The present study demonstrated that patients with T2DM have subclinical myocardial injury as detected by elevated levels of hs-TnI. Arterial stiffness evaluated by ba-PWV was the only parameter associated with hs-TnI in patients with T2DM.
Previous studies have consistently demonstrated that subclinical myocardial necrosis detected by troponin I predicted adverse cardiovascular events in patients with T2DM [17, 18]. In addition to the prognostic value for future adverse cardiovascular events, the use of a high-sensitivity assay permits detection of minimally elevated troponin that represents subclinical myocardial damage [3, 7, 19, 20]. In a recent report from the Atherosclerosis Risk in Communities (ARIC) study (n = 9661), subclinical myocardial injury, detected by high-sensitivity troponin T, was closely associated with hyperglycemia in patients with no history of atherosclerotic disease . Similarly, this study demonstrates that patients with T2DM and no clinically relevant atherosclerotic disease had myocardial damage detected by hs-TnI. This suggests that T2DM contributes to subclinical myocardial injury, independent of clinically overt atherosclerotic disease.
Arterial stiffness measured by PWV (carotid to femoral) is a strong predictor for adverse cardiovascular events in community-based subjects . Studies have also demonstrated that T2DM is associated with increased arterial stiffness that may partly explain the increased cardiovascular risk . Although arterial stiffness has been postulated to act as a surrogate marker for underlying atherosclerosis and reflect clustering of cardiovascular risk factors, the exact mechanism of how this correlates with adverse cardiovascular outcome is uncertain. Studies have previously demonstrated that PWV was related with left ventricular diastolic dysfunction detected by echocardiography [23, 24]. Further, a recent report demonstrated that increased ba-PWV was associated with high-sensitivity troponin T level in a community-based subject aged over 60 (T2DM in 26%) . This suggests that arterial stiffening may cause subclinical myocardial injury, resulting in adverse cardiovascular events. The present study further demonstrated that arterial stiffness measured by ba-PWV was independently associated with elevated hs-TnI in patients with T2DM. The current results therefore suggest that increased arterial stiffness is related to subclinical myocardial injury and contribute to an adverse cardiovascular outcome in patients with T2DM.
Patients with T2DM have increased arterial stiffness due to multiple mechanisms including increased oxidative stress , accelerated endothelial cell apoptosis , endothelial dysfunction  and depletion of endothelial progenitor cells . Arterial stiffening may subsequently cause myocardial damage in several ways although the exact mechanism is uncertain. Decreased compliance of the aorta increases systolic pressure and left ventricular preload, resulting in elevated stress on the left ventricular myocardium during the systolic phase. This may predispose patients to develop left ventricular hypertrophy that is associated with an elevated high-sensitivity troponin level . Further, a reduction in diastolic pressure decreases coronary perfusion that may lead to myocardial ischemia, independent of underlying coronary atherosclerotic burden . Finally, increased arterial stiffness may be indirectly related to myocardial injury via such as clustering of adverse cardiovascular risk profiles and systemic inflammation. Nonetheless the means by which arterial stiffening relates to myocardial injury in patients with T2DM requires evaluation by further prospective study.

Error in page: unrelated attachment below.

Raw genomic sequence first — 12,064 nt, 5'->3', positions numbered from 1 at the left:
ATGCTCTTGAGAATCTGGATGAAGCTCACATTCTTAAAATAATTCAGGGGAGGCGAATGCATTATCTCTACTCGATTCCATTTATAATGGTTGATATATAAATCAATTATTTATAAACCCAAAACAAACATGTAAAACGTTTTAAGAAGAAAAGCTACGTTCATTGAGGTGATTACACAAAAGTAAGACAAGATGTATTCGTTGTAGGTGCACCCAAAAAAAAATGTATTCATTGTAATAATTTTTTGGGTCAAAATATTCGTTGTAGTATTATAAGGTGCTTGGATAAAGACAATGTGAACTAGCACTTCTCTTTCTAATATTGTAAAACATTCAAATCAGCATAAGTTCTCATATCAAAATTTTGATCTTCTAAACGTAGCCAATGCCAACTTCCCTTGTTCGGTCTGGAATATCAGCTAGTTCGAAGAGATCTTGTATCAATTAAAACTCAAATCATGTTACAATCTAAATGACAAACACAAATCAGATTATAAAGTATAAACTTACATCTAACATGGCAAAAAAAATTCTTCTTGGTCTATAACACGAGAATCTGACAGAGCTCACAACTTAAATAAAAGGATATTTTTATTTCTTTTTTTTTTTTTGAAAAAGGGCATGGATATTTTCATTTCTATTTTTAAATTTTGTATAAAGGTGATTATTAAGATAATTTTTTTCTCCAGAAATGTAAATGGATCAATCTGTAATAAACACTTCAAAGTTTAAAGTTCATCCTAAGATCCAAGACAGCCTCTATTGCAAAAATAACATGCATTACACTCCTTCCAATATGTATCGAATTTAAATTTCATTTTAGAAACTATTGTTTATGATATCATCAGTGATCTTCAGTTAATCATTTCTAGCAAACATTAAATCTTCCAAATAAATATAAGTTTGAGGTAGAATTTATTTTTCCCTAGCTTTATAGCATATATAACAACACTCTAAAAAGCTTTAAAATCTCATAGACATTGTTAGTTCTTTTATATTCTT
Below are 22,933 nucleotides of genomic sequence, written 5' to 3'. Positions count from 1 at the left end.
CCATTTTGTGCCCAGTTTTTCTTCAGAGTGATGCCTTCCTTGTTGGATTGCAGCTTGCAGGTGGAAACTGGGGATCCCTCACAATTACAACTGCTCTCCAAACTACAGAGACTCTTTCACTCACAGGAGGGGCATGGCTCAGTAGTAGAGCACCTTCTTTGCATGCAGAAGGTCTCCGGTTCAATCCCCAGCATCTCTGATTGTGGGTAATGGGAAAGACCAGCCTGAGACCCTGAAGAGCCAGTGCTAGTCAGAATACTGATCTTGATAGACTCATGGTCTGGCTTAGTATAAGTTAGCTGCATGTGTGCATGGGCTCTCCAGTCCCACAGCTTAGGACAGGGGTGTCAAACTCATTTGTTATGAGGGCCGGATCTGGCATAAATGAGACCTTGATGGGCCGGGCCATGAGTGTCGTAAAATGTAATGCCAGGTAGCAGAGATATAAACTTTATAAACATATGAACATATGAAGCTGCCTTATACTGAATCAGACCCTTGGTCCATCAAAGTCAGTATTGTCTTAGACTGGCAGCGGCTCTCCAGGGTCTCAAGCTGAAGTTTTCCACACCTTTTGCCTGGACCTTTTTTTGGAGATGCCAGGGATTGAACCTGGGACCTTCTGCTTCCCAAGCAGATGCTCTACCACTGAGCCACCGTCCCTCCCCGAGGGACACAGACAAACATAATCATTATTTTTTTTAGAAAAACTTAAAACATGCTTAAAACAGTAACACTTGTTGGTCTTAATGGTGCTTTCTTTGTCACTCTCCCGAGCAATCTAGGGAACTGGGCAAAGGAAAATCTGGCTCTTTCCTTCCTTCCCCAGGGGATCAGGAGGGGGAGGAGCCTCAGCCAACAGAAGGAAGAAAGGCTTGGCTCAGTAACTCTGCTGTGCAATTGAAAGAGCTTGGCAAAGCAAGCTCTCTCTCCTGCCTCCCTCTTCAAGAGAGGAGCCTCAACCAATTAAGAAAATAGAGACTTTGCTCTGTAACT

A number of further mechanisms have also been proposed to contribute to myocardial injury in patients with T2DM. The present study thus sought to identify any such additional mechanisms. Hyperglycaemia may induce impaired brachial FMD , which represents an early stage of atherosclerosis. Further, carotid IMT, a well validated surrogate for subclinical atherosclerosis, has been shown to be increased in patients with T2DM and its progression can be slowed by intensive treatment . The current study nonetheless demonstrated that only ba-PWV, not brachial FMD or carotid IMT, correlated with hs-TnI. A previous population-based study likewise was unable to demonstrate an association between elevated high-sensitivity troponin T level and atherosclerosis evaluated by coronary calcification . These findings thus suggest that troponin release in chronic setting differs from those in acute setting, and is not associated with subclinical atherosclerosis measured by brachial FMD and carotid IMT.
The present study had several limitations. A causal relationship between arterial stiffness and myocardial injury could not be established because of the cross-sectional nature of the study. Although patients with T2DM were all clinically free from overt cardiovascular complications, silent coronary artery disease could not be excluded. Further, this study did not replicate the previously demonstrated association of hs-TnI with hbA1c% , likely due to the small study population. The possibility of residual confounding factors could not be excluded even though the results were adjusted for multivariate covariates. The use of direct assessment of atherosclerosis, such as coronary angiography or coronary endothelial function assessment using intracoronary acetylcholine infusion may provide addition information regarding the relation between atherosclerosis and hs-TnI. However, these tests are invasive in nature and therefore may not be clinically feasible to perform for research purpose. Moreover, whether advanced glycation end products, an intermediate product that is elevated in patients with T2DM and an independent marker of post-infarction heart failure, would contribute to elevation of hs-TnI would require evaluation by future studies .